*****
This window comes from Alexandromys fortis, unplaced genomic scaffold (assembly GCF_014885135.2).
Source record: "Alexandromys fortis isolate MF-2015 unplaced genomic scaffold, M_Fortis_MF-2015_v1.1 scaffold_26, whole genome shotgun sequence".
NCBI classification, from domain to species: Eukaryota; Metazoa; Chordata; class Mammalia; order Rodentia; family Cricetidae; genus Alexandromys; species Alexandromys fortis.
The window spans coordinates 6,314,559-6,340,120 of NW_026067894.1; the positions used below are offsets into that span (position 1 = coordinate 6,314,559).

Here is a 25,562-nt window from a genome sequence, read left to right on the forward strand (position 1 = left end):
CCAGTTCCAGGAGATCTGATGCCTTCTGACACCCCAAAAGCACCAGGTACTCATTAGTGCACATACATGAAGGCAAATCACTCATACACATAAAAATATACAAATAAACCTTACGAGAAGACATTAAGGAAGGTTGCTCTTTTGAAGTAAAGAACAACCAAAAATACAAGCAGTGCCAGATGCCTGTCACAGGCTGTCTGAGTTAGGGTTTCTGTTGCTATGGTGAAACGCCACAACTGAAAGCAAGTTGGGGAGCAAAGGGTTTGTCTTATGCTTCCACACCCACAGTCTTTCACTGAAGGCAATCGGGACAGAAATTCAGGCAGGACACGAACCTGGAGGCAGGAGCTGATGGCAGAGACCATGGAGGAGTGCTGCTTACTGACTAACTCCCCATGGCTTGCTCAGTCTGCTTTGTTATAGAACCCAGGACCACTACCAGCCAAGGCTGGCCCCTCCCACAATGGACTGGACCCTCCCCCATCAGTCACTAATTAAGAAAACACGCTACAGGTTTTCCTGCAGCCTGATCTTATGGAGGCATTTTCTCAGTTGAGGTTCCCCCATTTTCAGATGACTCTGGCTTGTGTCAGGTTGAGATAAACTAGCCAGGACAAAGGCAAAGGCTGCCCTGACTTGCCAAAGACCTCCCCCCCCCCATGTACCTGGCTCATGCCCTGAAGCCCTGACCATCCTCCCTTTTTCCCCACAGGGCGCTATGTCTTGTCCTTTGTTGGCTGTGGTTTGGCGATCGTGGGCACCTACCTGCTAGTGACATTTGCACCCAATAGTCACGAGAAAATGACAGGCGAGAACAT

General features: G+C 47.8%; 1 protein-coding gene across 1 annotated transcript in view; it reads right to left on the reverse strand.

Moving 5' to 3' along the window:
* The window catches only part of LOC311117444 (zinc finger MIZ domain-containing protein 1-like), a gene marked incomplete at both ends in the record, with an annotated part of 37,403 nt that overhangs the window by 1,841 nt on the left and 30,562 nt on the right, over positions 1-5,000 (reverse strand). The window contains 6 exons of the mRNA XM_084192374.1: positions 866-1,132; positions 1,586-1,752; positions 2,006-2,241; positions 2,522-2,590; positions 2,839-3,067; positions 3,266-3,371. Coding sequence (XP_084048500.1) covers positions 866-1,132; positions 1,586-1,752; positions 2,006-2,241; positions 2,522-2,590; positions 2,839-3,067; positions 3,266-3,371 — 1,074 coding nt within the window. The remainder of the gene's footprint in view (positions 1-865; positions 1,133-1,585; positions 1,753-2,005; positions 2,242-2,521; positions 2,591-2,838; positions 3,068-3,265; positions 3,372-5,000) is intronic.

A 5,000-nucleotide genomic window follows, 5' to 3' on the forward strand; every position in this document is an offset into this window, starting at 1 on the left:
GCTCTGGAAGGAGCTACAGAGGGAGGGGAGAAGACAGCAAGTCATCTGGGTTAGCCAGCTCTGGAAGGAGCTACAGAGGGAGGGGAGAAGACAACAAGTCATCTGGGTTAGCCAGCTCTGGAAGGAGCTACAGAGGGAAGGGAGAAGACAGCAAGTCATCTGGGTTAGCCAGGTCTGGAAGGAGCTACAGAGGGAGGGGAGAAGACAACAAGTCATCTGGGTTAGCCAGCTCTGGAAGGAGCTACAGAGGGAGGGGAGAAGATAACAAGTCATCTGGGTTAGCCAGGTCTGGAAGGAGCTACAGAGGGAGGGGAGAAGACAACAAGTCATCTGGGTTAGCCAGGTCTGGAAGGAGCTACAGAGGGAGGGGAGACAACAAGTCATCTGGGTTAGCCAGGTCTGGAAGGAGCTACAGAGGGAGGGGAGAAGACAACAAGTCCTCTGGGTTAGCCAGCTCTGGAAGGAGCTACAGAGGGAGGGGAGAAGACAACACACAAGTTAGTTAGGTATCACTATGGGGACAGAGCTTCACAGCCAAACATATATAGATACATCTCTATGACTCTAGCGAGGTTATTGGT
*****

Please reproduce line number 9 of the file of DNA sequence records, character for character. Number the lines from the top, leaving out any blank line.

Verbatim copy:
* The window catches only part of LOC311117444 (zinc finger MIZ domain-containing protein 1-like), a gene marked incomplete at both ends in the record, with an annotated part of 37,403 nt that overhangs the window by 1,841 nt on the left and 30,562 nt on the right, over positions 1-5,000 (reverse strand). The window contains 6 exons of the mRNA XM_084192374.1: positions 866-1,132; positions 1,586-1,752; positions 2,006-2,241; positions 2,522-2,590; positions 2,839-3,067; positions 3,266-3,371. Coding sequence (XP_084048500.1) covers positions 866-1,132; positions 1,586-1,752; positions 2,006-2,241; positions 2,522-2,590; positions 2,839-3,067; positions 3,266-3,371 — 1,074 coding nt within the window. The remainder of the gene's footprint in view (positions 1-865; positions 1,133-1,585; positions 1,753-2,005; positions 2,242-2,521; positions 2,591-2,838; positions 3,068-3,265; positions 3,372-5,000) is intronic.